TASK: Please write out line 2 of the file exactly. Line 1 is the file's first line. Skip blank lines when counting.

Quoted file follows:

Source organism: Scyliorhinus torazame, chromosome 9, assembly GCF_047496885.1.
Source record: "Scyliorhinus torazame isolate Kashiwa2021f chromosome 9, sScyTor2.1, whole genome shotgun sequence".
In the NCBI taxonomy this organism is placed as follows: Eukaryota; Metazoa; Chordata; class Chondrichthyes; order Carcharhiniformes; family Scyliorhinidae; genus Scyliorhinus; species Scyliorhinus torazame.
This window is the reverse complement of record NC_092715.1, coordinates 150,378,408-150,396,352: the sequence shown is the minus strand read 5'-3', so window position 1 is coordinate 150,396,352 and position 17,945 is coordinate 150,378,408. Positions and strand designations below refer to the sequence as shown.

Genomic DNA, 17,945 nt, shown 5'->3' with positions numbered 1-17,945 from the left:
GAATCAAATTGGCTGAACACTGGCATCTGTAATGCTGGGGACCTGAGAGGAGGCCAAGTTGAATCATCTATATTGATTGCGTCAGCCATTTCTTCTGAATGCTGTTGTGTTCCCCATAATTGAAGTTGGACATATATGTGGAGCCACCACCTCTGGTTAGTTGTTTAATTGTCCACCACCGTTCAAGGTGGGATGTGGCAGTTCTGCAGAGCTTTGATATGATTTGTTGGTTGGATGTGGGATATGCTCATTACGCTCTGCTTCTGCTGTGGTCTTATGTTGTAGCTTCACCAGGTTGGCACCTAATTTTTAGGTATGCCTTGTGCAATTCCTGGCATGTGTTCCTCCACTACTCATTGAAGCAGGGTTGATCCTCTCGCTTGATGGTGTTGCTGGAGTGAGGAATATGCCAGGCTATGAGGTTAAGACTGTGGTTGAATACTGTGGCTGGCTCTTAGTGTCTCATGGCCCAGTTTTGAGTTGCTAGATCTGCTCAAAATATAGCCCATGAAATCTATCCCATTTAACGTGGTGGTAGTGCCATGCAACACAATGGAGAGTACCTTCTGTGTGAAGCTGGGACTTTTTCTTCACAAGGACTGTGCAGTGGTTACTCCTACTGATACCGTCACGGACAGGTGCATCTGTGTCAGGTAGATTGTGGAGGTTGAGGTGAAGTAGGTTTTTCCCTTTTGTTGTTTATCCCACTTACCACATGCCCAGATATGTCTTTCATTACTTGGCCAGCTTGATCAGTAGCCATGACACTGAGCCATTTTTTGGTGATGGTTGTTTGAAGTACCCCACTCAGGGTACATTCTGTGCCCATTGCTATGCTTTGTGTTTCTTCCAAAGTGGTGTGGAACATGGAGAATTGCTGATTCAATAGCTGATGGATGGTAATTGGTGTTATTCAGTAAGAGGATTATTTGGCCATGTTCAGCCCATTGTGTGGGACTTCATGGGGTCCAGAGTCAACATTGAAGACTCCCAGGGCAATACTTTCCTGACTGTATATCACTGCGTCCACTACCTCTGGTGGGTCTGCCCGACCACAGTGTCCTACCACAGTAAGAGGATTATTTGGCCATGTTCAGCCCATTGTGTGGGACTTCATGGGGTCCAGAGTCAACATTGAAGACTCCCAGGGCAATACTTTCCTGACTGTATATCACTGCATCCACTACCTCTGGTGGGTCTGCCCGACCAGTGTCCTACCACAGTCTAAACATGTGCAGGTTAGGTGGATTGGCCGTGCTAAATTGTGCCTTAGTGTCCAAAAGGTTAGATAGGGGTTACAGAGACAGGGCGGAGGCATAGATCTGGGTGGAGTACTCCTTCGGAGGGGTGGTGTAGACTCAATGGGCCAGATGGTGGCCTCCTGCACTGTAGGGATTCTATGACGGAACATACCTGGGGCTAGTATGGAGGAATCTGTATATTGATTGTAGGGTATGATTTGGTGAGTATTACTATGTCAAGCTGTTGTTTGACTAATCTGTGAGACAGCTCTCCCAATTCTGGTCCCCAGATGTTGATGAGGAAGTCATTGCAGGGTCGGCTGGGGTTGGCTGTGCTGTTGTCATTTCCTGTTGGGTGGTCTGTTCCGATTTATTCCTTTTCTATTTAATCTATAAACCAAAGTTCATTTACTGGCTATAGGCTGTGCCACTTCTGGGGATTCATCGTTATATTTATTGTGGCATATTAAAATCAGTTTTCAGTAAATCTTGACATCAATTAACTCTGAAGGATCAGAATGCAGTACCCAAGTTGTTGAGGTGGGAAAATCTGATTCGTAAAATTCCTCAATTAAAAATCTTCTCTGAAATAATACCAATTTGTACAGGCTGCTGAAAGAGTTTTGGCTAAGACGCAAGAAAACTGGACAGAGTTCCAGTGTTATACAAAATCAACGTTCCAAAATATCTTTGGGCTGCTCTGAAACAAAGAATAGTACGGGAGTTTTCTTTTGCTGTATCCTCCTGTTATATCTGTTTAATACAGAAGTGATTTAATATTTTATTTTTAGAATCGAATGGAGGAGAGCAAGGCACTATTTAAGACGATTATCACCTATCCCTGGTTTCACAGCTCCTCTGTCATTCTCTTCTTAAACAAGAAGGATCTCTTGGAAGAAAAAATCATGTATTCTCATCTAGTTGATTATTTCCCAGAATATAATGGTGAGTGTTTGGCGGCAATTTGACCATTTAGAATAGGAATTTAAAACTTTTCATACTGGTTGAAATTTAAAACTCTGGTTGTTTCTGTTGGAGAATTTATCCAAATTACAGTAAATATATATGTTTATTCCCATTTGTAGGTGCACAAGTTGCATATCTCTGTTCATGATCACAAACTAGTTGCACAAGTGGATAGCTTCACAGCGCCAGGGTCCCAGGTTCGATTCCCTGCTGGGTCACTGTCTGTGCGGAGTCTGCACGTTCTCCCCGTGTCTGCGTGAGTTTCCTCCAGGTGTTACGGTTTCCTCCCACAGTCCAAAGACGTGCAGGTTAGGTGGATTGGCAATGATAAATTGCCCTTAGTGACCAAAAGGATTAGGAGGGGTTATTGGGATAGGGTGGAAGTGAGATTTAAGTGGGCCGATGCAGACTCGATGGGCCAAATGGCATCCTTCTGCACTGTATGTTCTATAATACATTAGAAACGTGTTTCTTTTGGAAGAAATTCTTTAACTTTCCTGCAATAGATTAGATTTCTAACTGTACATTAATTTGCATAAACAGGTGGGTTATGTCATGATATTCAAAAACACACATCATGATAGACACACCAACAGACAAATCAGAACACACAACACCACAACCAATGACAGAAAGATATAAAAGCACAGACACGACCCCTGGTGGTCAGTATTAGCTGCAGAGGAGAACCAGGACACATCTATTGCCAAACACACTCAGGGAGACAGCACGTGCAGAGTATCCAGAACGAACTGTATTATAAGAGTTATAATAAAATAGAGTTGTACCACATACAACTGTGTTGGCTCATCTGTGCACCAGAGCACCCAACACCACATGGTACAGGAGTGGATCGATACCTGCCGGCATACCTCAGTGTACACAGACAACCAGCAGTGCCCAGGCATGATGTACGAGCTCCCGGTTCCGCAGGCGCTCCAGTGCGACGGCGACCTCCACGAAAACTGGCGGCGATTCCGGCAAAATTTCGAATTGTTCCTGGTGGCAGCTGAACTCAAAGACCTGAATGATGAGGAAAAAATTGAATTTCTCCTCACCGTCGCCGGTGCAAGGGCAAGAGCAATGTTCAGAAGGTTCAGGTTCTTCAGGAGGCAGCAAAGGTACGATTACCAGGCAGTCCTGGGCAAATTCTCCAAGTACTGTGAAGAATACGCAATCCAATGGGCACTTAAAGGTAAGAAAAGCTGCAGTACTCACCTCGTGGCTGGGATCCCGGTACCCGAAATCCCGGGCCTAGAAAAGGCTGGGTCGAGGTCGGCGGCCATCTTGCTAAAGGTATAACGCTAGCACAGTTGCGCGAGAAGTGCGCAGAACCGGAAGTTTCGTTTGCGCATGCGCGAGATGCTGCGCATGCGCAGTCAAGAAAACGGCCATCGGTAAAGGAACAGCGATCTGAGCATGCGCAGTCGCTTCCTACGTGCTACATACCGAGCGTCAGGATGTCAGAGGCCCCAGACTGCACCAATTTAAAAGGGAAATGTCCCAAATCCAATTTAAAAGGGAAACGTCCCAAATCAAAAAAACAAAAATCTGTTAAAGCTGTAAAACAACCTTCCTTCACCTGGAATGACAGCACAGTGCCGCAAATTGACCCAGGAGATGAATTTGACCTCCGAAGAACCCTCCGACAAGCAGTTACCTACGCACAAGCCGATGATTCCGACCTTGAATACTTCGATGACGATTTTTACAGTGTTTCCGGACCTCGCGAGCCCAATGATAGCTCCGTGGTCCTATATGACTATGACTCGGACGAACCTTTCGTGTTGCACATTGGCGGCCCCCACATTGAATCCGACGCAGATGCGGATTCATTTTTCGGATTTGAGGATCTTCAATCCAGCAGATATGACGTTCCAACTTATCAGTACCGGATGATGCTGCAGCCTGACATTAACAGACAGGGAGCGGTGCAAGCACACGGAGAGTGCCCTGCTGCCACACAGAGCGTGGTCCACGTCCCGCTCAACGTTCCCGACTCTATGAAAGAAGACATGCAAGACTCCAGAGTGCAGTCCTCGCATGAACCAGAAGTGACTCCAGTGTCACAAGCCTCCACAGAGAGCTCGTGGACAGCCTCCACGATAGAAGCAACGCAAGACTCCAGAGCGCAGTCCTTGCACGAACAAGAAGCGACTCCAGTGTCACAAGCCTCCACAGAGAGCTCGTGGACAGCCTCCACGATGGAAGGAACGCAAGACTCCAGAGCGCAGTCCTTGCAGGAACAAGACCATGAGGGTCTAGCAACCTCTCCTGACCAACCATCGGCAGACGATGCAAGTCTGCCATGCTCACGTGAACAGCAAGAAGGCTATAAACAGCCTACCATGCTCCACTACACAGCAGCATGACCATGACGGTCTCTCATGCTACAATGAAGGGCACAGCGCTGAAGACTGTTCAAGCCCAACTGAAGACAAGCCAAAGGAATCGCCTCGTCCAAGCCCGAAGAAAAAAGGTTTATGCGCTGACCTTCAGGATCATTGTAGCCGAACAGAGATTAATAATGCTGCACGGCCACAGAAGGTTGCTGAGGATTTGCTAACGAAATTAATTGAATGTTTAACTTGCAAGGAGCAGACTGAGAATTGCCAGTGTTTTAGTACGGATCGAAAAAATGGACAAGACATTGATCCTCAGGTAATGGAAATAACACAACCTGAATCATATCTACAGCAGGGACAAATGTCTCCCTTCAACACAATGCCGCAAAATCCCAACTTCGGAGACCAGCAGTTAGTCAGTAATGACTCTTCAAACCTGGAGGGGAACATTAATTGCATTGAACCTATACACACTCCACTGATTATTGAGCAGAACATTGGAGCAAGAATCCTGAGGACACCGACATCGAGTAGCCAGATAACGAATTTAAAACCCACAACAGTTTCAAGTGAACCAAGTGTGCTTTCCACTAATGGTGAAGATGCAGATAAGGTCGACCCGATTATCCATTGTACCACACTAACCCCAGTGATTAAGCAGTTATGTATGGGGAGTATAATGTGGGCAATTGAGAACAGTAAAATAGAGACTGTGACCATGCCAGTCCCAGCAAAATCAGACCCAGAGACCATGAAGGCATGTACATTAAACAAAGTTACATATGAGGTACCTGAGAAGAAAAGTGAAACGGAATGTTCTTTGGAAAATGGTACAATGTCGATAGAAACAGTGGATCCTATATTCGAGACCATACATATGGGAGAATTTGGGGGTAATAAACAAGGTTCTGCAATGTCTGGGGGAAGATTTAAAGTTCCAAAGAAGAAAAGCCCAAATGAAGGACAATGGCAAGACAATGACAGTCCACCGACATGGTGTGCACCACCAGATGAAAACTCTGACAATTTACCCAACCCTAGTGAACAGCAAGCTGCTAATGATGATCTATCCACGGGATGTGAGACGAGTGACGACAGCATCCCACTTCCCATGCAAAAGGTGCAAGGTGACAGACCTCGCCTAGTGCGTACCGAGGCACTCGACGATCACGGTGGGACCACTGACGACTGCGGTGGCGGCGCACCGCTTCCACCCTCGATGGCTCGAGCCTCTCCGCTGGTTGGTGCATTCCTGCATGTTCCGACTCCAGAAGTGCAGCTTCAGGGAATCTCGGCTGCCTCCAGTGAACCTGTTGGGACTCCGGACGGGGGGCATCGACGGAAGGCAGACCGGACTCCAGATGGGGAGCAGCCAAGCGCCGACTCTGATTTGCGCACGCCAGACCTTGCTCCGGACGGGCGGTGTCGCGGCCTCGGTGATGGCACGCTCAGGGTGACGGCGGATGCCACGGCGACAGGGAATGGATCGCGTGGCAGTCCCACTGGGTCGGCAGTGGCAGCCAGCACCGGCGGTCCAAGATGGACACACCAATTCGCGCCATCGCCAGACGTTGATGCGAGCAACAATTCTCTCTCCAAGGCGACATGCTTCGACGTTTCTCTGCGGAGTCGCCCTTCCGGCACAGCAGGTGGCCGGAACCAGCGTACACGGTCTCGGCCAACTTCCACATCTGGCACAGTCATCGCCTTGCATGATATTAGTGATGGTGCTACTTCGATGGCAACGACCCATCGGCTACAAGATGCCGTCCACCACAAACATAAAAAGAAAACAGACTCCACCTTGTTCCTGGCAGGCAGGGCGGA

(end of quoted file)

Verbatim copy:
Source record: "Scyliorhinus torazame isolate Kashiwa2021f chromosome 9, sScyTor2.1, whole genome shotgun sequence".